Regardless of our situation, Lorne is a beautiful place to be. It’s magical! We live by the sea, we laugh with the most incredible people and we explore the most amazing beaches. Sam is relishing in the sickest surfs of his life, the air is fresh and salty and the roads hug the mountains. It’s paradise! We have been here for almost two months now and we’ve made new friends that I know will be friends for life. These kind, generous souls have made our challenging situation bearable because even when we’ve been down to our last few dollars, they’re looking out for us.
The caravan park is really expensive ($75/night) so we’ve been sleeping by the beach each night and we move the bus at 6am everyday to avoid the council rangers. That said, we’ve had some good chats with them and I think they’re well aware that we’ve been sleeping here most nights. But I honestly believe that they know we’re good people; they’ve seen us cleaning up rubbish from the beaches after the tourists flood here each weekend.
Regardless of supportive new friends and a beautiful location, the stress of having such a small amount in the bank was really starting to stress us out! Then we received a call from a friend of a friend who offered Sam some work. He was offered a full-time job as an electrician and we were delighted (well, I was delighted, Sam not so much as he wanted to leave his electrician trade behind and embark on a new career but work is work so of course he took it!). Our rough plan is to head to WA so we need a good amount in the bank before we set off.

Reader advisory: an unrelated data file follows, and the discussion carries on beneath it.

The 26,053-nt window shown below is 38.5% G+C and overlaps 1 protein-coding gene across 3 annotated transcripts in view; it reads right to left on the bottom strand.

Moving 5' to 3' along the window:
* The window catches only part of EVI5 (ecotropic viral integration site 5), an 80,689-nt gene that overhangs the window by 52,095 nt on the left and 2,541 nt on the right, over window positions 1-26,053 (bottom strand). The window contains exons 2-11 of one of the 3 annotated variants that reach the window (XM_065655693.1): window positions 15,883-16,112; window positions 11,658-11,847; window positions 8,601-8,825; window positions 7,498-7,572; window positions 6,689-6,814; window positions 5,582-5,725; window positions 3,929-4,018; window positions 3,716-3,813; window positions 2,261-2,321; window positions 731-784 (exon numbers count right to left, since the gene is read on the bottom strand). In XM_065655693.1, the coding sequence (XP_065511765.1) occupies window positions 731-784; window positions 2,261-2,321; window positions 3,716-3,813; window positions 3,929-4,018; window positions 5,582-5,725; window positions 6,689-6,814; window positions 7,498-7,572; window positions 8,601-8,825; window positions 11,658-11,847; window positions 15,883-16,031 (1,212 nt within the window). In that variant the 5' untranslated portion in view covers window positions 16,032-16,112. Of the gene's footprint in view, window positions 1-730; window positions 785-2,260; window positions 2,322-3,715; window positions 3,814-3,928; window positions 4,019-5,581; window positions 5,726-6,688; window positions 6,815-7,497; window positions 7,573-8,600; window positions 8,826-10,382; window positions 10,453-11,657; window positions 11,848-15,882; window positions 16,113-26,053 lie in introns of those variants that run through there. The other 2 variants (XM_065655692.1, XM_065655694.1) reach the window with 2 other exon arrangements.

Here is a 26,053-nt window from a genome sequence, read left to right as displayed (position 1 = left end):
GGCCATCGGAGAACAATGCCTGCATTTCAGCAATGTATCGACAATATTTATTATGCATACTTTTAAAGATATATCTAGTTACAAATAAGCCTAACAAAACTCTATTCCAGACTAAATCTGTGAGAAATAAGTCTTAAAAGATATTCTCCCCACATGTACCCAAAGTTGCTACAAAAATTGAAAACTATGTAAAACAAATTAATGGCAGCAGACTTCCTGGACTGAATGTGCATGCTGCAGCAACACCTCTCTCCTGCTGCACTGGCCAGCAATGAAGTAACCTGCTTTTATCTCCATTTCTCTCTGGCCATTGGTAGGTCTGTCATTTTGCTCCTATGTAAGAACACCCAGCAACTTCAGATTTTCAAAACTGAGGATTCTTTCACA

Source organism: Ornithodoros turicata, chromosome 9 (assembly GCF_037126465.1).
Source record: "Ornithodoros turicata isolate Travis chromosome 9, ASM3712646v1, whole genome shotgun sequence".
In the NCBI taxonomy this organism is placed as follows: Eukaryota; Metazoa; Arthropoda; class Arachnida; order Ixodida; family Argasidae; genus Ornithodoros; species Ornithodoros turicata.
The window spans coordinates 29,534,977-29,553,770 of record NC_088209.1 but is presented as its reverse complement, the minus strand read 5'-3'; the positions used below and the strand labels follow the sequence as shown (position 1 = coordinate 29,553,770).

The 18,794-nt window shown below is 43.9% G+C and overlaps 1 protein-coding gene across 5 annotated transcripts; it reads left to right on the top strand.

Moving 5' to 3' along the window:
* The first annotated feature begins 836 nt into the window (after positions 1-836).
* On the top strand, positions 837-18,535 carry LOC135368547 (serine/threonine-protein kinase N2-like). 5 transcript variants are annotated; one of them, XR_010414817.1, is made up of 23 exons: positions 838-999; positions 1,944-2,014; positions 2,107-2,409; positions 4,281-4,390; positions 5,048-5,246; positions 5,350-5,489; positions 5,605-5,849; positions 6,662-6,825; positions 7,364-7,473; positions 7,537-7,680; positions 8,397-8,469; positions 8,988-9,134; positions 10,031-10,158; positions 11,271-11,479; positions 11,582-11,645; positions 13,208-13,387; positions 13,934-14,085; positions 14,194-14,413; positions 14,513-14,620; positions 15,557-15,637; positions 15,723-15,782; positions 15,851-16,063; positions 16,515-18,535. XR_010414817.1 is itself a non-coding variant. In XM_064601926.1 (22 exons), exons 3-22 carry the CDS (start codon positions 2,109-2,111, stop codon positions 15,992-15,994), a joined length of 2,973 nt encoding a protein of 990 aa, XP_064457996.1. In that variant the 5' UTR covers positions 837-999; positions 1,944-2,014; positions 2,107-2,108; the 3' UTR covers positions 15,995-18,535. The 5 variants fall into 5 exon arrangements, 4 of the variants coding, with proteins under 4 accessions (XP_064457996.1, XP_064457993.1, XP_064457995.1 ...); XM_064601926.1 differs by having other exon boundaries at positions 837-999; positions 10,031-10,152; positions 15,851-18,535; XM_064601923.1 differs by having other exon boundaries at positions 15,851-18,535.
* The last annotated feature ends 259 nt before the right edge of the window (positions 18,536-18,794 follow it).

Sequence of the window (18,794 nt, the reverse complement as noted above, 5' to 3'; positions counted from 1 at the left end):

In between all the chaos of Sam starting a new job, our friend went on holidays and offered us her little cottage by the sea for 10 days. It was so lovely to be in a comfortable, beautiful home with ocean views. A mini holiday which is exactly what we needed. And it was so good to have hot showers, a flushing toilet and a full kitchen. It’s the simple things!
One evening, while discussing our plans to drive to WA, we worked out that Sam would have to work for another six weeks for us to save enough money. But Lorne was getting cold and so on a whim we booked cheap flights to Bali, knowing that we could live there for a month on a lot less money that we could here. Plus I could meet regularly with my sewing team for Oak Meadow and really connect with the lovely people who bring my designs to life.
The first morning back in the bus after house-sitting was gloomy. The rain had arrived and it was only 10 degrees. It rained solidly for over a week, there was mud everywhere, the dog was wet, the kids were stir crazy and I was alone…trying to run my online business when the kids slept, which they rarely did.
So I walked into the Lorne Caravan Park and pleaded my case. I was honest with the woman at reception: “I have two kids and we have no family here, we need help. We cant afford $75 a night, we don’t have enough money and I need heating for the boys as the night temps are below 10 degrees.”